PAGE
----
Victorian cased diorama of birds of paradise native to New Guinea – £18,000 at Tennants.

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It came from a private source and had been given a guide of £3000-5000.

The case, thought to have been made by famed taxidermist Rowland Ward of Piccadilly, was probably mounted c.1880-90, not long after some of the first scientific expeditions to New Guinea’s West Coast.

One of the specimens in this five-glass table display case standing 4ft (1.21m) high is the Paradisaea raggiana first identified in 1873 by the Italian explorer and naturalist Luigi D’Albertis and named after his friend the Marquis Raggi of Genoa.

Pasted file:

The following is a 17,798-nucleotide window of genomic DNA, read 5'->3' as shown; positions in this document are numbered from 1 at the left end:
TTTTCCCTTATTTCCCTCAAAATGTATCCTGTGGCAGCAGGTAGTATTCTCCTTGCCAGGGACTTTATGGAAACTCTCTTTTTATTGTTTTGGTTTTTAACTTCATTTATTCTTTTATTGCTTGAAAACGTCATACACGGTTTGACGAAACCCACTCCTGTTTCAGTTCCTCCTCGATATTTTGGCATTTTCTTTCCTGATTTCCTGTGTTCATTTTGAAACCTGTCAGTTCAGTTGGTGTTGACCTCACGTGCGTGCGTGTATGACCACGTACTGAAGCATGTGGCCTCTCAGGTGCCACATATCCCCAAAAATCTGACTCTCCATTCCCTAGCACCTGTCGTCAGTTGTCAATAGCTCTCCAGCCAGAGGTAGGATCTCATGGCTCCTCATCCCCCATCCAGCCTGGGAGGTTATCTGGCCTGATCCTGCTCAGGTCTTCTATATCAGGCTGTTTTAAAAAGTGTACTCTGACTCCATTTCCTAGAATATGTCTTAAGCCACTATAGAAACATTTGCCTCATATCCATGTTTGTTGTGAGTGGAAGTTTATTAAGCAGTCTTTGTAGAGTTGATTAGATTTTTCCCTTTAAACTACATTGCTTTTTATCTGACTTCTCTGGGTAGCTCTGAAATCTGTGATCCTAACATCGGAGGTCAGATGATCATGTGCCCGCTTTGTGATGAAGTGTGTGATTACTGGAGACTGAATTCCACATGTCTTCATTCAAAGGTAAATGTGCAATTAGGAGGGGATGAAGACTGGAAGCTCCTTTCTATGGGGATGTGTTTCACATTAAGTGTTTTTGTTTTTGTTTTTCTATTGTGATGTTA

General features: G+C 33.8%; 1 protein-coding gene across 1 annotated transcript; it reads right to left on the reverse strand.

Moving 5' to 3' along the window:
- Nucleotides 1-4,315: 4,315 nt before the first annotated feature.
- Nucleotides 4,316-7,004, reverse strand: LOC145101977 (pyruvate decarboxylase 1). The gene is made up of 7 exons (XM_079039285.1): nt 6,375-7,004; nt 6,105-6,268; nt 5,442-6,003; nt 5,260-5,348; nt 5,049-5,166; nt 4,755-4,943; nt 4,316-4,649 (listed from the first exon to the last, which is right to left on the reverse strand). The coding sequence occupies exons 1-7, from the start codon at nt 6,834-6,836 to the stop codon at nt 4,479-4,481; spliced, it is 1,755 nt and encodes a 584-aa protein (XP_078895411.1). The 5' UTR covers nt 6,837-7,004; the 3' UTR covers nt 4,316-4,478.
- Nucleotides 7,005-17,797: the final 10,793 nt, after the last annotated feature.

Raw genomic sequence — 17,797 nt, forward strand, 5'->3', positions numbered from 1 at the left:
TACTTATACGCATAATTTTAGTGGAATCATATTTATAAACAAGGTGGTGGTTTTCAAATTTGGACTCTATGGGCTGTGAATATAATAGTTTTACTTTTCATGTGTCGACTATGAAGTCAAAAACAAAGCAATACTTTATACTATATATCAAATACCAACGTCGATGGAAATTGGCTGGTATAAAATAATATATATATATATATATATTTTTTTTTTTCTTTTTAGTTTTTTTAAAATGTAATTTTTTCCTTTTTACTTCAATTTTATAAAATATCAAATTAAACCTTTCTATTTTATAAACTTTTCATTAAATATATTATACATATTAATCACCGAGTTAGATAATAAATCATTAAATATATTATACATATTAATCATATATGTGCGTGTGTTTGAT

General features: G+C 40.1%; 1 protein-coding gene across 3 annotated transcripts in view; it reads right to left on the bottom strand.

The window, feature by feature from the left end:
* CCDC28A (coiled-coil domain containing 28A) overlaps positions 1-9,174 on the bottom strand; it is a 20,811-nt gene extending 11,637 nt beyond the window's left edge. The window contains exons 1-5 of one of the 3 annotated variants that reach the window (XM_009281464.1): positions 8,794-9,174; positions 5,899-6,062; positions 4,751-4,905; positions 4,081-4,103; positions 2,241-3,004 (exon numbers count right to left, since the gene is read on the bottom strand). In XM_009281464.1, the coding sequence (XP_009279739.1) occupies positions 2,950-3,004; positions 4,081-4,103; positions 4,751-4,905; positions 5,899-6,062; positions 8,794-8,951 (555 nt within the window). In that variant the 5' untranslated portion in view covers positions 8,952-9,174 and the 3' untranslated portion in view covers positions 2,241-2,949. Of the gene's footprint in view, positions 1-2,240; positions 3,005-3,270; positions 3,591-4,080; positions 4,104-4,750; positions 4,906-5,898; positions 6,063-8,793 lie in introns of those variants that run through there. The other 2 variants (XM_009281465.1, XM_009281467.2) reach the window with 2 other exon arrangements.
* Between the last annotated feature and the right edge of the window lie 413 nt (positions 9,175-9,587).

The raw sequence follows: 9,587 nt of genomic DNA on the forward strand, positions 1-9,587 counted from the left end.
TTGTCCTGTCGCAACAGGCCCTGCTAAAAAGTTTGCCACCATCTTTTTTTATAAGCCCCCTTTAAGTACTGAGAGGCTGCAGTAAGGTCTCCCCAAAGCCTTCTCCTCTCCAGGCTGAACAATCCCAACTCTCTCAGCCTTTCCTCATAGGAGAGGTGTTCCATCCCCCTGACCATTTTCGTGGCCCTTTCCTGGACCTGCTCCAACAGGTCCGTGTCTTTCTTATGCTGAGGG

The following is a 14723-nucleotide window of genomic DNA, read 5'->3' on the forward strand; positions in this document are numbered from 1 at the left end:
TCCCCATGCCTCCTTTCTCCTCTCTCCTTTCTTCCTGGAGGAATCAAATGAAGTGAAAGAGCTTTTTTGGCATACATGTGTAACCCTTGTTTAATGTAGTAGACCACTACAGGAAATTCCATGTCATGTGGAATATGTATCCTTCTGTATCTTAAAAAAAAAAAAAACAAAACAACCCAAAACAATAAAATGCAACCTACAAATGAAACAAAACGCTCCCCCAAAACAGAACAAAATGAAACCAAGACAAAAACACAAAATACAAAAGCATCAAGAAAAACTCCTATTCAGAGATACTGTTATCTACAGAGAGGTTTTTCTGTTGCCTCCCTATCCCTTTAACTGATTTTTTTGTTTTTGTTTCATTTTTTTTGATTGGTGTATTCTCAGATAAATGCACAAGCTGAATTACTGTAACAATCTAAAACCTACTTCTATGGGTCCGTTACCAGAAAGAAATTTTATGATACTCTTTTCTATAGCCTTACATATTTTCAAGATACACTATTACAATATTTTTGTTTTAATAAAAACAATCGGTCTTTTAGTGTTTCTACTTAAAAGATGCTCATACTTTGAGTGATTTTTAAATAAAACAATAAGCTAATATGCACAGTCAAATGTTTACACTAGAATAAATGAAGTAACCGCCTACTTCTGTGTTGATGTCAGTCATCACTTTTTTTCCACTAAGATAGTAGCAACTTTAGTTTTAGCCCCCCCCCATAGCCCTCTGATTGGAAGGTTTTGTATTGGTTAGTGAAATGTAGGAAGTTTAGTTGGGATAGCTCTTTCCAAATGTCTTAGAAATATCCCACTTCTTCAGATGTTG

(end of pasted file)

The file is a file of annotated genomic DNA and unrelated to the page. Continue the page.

As early as the 1880s concern was raised regarding the widespread use of exotic bird feathers in the millinery trade. From 1905-20, tens of thousands of bird of paradise ‘skins’ were exported annually to feather auctions held in London, Paris, and Amsterdam.

Impressive horns

The sale also included the dispersal of the collection from Kilberry Castle, a baronial tower house in Argyll that has been home to a branch of Clan Campbell for over 450 years.

Many of the trophies from the family collection dated from the second half of the 19th century, including the Assam water buffalo horns and skull mount which sold for £5800. The adult specimen was taken in Assam, northern India in 1852, its impressive set of horns spanning 5ft 5in (1.66m).